March 28, 2023

To enclose or not to enclose? A decision that can cost hundreds of euros

Taxpayers with income from capital or property can choose how they want to be taxed: by stand-alone taxation or aggregation, a decision that can lead to more or less savings.

“When we have income that can be taxed at a flat/deductible rate, it’s convenient to check what pays more: include it (add those amounts to other income) and see what the applicable rate will be, or tax a flat rate on your own (without addition to residual income)”, a source from the Tax Department of the law firm CCA explains to “Executive Digest”.

The inclusion of income “means that all the taxpayers’ incomes are added together”, depending on the result of which the rate (from 14% to 48%, excluding surcharges) to be applied to all incomes is determined. As a general rule, according to the CCA, autonomous taxable income – capital income, property income and capital gains – are subject to a rate of 28%. “It’s a rate that proves to be competitive when we consider that, in the case of the sum, the 28.5% range covers income from (just over) €10k.”

What to consider

Deep down, try to answer the question: if I add up all my earnings, will I still have less than 28%?

For example: if you receive an annual salary of 8,890 euros, 1,000 interest and include them, the rate applicable to the amount of 9,890 euros will be 14%. In this case, it would make sense to include. On the other hand, if wages and interest reach 45 thousand euros, the interest rate that will apply in case of summation would increase to 37%. In this case, the compounding makes no sense, as the interest component rate would be higher than 28%.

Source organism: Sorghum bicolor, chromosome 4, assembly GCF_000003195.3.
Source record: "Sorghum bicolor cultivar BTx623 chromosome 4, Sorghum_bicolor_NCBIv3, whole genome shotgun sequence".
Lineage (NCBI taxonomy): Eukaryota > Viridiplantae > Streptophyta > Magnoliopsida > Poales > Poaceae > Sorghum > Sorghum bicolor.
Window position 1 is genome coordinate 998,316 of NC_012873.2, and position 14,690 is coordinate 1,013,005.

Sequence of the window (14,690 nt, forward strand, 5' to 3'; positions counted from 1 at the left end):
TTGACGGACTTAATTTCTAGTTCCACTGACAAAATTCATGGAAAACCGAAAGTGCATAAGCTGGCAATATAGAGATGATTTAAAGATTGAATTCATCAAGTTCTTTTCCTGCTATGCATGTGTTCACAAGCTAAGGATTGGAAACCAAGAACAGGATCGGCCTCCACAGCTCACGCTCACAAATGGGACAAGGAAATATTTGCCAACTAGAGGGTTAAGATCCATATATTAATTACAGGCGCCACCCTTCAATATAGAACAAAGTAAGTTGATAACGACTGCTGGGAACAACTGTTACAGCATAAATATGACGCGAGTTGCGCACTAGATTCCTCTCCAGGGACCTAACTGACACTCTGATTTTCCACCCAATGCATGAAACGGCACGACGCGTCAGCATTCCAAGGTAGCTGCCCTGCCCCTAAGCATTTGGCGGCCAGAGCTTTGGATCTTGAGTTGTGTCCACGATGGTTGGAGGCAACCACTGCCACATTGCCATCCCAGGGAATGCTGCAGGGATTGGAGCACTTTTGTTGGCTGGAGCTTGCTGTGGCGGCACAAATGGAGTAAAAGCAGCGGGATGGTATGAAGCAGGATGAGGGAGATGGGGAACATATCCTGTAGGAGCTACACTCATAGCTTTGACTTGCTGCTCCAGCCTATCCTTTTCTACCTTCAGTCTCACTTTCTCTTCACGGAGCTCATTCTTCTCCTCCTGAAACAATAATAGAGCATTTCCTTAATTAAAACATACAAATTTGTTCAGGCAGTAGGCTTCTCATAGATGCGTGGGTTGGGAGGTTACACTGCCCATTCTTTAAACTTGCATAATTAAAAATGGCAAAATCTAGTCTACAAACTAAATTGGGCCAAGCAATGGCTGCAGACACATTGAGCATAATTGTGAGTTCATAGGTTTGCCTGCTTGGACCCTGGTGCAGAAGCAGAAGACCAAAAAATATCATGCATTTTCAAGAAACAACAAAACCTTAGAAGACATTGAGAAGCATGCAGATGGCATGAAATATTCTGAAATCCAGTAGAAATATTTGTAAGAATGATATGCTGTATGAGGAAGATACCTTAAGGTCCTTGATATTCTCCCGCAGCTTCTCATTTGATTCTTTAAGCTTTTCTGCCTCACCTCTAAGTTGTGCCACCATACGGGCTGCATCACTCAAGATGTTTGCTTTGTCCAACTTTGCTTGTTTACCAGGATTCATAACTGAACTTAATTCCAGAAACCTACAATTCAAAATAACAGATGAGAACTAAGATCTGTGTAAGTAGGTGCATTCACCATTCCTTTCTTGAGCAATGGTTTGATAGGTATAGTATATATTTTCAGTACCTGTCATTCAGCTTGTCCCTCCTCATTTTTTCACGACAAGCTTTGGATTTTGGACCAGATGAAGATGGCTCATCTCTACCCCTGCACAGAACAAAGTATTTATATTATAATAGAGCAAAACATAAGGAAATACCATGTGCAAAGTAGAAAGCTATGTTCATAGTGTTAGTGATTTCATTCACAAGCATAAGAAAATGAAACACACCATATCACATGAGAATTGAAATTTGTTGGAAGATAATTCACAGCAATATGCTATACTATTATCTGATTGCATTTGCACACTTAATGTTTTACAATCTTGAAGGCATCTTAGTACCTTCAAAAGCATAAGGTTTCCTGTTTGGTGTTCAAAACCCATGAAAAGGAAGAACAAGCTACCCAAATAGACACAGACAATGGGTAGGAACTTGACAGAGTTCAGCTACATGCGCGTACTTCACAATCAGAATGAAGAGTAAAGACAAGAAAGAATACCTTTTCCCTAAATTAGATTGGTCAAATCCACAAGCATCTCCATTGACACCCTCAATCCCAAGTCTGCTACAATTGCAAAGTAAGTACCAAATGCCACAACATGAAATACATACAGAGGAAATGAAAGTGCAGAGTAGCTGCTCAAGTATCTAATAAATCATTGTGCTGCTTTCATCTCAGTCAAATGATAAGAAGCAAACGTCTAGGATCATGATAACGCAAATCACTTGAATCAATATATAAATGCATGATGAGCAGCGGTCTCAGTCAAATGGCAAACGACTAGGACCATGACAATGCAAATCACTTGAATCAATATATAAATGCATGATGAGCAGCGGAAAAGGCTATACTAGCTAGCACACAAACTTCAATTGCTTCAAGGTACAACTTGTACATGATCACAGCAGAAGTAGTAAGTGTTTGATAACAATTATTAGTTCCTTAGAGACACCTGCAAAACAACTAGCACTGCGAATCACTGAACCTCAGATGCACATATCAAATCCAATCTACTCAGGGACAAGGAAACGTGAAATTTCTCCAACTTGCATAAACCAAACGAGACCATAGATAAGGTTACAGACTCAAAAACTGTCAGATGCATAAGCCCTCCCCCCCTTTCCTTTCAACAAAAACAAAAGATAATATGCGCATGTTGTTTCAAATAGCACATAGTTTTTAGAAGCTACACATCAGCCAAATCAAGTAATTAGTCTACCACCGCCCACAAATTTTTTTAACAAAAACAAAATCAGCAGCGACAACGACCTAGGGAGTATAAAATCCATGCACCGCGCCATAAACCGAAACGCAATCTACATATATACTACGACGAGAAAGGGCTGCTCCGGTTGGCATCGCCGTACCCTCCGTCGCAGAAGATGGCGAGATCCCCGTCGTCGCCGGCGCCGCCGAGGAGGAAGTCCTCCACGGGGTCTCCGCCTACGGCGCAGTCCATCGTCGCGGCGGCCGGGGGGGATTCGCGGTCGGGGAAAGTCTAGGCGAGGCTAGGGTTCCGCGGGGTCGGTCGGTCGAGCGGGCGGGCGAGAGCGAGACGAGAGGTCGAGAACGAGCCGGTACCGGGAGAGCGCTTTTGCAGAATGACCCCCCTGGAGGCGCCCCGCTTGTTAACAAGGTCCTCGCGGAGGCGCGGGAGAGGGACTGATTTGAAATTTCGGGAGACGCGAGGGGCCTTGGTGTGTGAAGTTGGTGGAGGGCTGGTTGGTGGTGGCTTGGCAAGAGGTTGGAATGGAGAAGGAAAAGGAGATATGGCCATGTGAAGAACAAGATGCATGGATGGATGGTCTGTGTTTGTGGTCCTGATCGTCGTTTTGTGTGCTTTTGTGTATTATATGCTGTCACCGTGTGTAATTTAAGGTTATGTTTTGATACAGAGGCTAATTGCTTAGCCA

“As a general rule, stand-alone taxation tends to be more advantageous for the majority of taxpayers, although in the case of capital losses from the sale of shares, consideration should be given to including this negative value as it will allow this negative to be reported balance for the following years, which may mitigate it in the five years following the future capital gains”, underlines the law firm.

If you choose to aggregate, you must do so on the appropriate IRS Model 3 schedules by selecting the appropriate boxes and fields, which vary depending on the type of income you earn. Therefore, it will always be necessary to select the relevant schedule (E for capital income, F for property income, G for capital gains). Depending on the type of income actually obtained, it is necessary to fill in the corresponding tables and figures.

For example:

a) In the case of rental income from real estate (Category F – income from real estate), the choice for the tax regime (including or independent taxation) is made in table 6F of Appendix F.

b) In the case of dividends from national shares (Category E – capital income), the choice of tax regime (consistency or stand-alone taxation) is made in Table 4A of Annex E.

c) In the case of capital gains resulting from the sale of shares (Category G – Capital Gains), the choice for the tax regime (incorporation or autonomous taxation) is made in Table 15 of Appendix G.

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